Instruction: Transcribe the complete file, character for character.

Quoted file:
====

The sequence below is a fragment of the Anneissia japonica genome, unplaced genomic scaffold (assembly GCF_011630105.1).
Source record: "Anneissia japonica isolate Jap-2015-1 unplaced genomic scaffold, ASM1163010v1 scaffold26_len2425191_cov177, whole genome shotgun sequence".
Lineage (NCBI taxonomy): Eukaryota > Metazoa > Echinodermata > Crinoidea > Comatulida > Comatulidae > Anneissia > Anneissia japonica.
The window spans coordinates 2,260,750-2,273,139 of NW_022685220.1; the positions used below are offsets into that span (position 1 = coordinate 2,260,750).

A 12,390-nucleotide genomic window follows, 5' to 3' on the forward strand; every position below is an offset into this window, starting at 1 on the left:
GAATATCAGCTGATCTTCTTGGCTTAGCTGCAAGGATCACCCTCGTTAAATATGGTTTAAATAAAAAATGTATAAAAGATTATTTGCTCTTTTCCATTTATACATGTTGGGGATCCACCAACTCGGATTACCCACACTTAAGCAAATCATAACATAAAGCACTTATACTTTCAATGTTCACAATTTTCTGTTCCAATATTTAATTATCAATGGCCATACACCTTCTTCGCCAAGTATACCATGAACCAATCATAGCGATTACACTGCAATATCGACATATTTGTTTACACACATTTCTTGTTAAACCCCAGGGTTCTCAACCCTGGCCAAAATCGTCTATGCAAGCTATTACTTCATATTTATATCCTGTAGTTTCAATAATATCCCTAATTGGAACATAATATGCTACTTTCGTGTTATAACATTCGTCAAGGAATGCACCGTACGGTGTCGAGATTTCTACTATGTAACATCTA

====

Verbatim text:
The sequence below is a fragment of the Anneissia japonica genome, unplaced genomic scaffold (assembly GCF_011630105.1).
Source record: "Anneissia japonica isolate Jap-2015-1 unplaced genomic scaffold, ASM1163010v1 scaffold26_len2425191_cov177, whole genome shotgun sequence".
Lineage (NCBI taxonomy): Eukaryota > Metazoa > Echinodermata > Crinoidea > Comatulida > Comatulidae > Anneissia > Anneissia japonica.
The window spans coordinates 2,260,750-2,273,139 of NW_022685220.1; the positions used below are offsets into that span (position 1 = coordinate 2,260,750).

A 12,390-nucleotide genomic window follows, 5' to 3' on the forward strand; every position below is an offset into this window, starting at 1 on the left:
GAATATCAGCTGATCTTCTTGGCTTAGCTGCAAGGATCACCCTCGTTAAATATGGTTTAAATAAAAAATGTATAAAAGATTATTTGCTCTTTTCCATTTATACATGTTGGGGATCCACCAACTCGGATTACCCACACTTAAGCAAATCATAACATAAAGCACTTATACTTTCAATGTTCACAATTTTCTGTTCCAATATTTAATTATCAATGGCCATACACCTTCTTCGCCAAGTATACCATGAACCAATCATAGCGATTACACTGCAATATCGACATATTTGTTTACACACATTTCTTGTTAAACCCCAGGGTTCTCAACCCTGGCCAAAATCGTCTATGCAAGCTATTACTTCATATTTATATCCTGTAGTTTCAATAATATCCCTAATTGGAACATAATATGCTACTTTCGTGTTATAACATTCGTCAAGGAATGCACCGTACGGTGTCGAGATTTCTACTATGTAACATCTA